This page lists most of the official my space pages for the candidates running for President. Please, check them out, compare them, decide, and VOTE!


Total Votes: 4 - Rating: 2.75

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I have been a supporter of Fred Thompson since I first heard there was a chance he may run for President. He seems to be forthright and honest, with no wavering in his convictions. I can't wait to see him in a debate but when am I going to see him in a debate? I received notification of the "Family Values" debate, and contacted Mr. Thompson hoping he would accept their invitation.

I was listening to a radio program that I just discovered and I heard AGAIN how wonderful Ron Paul was so I decided to check him out. I spent a good three hours watching clips on YouTube (this clip was the most impressive: Candidates@Google: Ron Paul). I didn't watch the "this is my tribute to Ron Paul" videos. I watched interviews and clips of the debates he has participated in. I was impressed! Everything everyone was saying about him was true! He does want to eliminate the IRS, the Department of Homeland Security, and many other departments within the government. His reasoning is these bureaucracies are inefficient and more problematic than they are efficient. Ron Paul also DOES want to do away with the income tax, property taxes, and many others that are unnecessary to run the government if spending is also curtailed (especially since income tax only accounts for about 3% of all taxes collected).


I thought seeing Fred Thompson and Ron Paul in a debate together would help me cement who I would support for President. So, tonight I tuned into the "Family Values" debate. I was excited. Then, the candidates were introduced. It would seem that the top 4 Republican candidates (and all of the Democratic candidates) did not feel the need to attend. Those 4 candidates are Mitt Romney, Rudy Giuliani, John McCain and FRED THOMPSON! According to his blog, he was in Florida so why didn't he go? Is he already too "big" to debate with anyone but the first tier candidates?

I enjoyed the debate but three hours was a bit much (my eyes were drooping toward the end of the second hour). I noticed there was a lot of pandering going on. Alan Keyes (at least it felt like this to me) concluded that almost every ill could be prevented or stopped by getting rid of abortions.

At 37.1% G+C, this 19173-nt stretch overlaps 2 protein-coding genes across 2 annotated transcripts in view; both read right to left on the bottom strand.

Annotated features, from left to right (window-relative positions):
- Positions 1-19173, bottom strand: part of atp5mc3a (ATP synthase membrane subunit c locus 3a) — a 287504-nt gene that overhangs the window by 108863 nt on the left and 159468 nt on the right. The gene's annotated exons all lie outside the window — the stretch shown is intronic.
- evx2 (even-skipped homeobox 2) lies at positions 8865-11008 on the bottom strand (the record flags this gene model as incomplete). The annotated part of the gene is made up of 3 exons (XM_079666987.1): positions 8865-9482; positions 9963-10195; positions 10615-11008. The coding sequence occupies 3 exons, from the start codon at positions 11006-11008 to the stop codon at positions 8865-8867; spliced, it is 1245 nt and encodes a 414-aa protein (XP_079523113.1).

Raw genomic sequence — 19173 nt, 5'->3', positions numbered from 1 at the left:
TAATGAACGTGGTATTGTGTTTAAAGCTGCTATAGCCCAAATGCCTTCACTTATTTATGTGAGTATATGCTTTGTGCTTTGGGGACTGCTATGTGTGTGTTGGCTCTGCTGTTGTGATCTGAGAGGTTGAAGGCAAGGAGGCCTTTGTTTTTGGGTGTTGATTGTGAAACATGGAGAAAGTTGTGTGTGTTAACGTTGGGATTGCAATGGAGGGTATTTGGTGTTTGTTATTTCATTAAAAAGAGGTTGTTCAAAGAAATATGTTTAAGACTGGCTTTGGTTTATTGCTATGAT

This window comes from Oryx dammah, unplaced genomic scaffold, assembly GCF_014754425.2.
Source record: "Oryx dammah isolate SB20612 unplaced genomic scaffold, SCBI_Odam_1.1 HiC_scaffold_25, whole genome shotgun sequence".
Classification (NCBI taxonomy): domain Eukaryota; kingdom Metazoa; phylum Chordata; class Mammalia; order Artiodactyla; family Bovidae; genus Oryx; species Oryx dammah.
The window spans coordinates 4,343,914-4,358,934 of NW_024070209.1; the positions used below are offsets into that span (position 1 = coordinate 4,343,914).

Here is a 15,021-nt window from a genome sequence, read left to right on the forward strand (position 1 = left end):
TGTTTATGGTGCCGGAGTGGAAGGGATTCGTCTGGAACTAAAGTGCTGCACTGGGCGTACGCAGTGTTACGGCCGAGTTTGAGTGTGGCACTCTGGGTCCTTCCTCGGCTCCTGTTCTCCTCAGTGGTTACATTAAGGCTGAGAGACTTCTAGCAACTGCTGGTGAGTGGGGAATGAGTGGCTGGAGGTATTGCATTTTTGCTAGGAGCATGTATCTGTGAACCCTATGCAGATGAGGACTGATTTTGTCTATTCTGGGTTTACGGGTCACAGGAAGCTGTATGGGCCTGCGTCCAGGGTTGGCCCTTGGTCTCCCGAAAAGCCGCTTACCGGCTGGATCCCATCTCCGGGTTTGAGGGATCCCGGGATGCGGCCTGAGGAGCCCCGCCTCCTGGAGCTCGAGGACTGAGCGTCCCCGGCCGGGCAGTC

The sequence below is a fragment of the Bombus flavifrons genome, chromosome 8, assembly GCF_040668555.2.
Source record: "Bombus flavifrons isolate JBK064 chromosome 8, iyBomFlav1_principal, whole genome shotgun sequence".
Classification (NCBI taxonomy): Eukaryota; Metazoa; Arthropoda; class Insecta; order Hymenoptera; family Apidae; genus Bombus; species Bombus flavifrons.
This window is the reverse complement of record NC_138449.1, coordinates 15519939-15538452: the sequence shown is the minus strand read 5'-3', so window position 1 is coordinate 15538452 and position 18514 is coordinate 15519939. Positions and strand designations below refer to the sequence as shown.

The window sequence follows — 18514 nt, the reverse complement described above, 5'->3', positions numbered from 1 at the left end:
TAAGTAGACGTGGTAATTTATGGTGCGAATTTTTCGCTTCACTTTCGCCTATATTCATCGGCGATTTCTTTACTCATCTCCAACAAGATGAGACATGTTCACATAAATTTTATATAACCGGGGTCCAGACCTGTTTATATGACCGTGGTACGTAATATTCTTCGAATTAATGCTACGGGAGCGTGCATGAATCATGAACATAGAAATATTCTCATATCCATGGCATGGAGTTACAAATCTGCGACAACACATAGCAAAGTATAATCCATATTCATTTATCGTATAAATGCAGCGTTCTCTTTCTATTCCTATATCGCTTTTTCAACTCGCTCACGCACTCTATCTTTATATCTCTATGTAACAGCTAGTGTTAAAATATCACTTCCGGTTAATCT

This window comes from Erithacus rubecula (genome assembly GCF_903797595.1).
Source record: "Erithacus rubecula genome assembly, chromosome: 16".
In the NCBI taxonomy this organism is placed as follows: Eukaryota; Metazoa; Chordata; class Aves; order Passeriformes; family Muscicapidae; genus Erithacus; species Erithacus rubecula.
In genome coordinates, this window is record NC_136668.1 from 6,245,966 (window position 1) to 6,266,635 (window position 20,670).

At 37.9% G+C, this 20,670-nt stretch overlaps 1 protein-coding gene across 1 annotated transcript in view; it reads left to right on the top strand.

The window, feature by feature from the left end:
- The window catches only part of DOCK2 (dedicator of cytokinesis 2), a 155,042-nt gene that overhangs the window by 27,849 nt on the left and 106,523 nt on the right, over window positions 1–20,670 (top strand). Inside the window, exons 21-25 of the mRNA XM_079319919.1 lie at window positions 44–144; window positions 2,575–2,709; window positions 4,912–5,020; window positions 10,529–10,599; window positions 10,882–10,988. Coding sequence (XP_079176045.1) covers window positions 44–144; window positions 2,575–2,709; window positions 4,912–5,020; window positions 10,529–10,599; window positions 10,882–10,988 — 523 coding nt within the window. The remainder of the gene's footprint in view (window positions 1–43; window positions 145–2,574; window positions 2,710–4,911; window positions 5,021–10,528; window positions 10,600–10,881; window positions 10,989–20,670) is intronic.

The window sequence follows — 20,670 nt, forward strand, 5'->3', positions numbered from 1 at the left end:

When asked what role their faith played in their lives, this is how some answered: Alan Keyes was raising his voice like a preacher, tapping the podium, emphasizing the United States is in the position it is because we have forgotten the power and glory of God. Mike Huckabee talked about how he used to be a preacher. Sam Brownbeck spoke about how when he was ten he was struck by Jesus and became born again. Ron Paul said that he looks to the teachings of Jesus, and how he taught about peace and that any war we fight needs to be a moral war.

Overall, I do not think the majority of the Republican candidates get it. We need to learn to truly embrace the text and intent of the Constitution. We do not need to keep going in the same direction, with the Democrats actually looking like they are more fiscally responsible than the Republicans. We need someone like Ron Paul to pull us back to the roots of our Republic. So, I will be changing my voter registration to Republican so I can vote for Ron Paul.


Total Votes: 4 - Rating: 2.25

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With all the political rumblings over Presidential candidates, I had almost become numb. No one stood out as someone I could "trust" (I use quotation marks around trust, because you can't really trust anyone except those closest to you). That WAS the case, but now Senator Fred Thompson is considering running for President. I always liked the fact that he stood by what he thought was right (even when I was yelling at him as a young, naive Democrat many moons ago). I have looked at his voting record, and spent multiple hours downloading interviews from YouTube (makes me love dial-up even more, when it takes 2 hours to download a 7 minute video).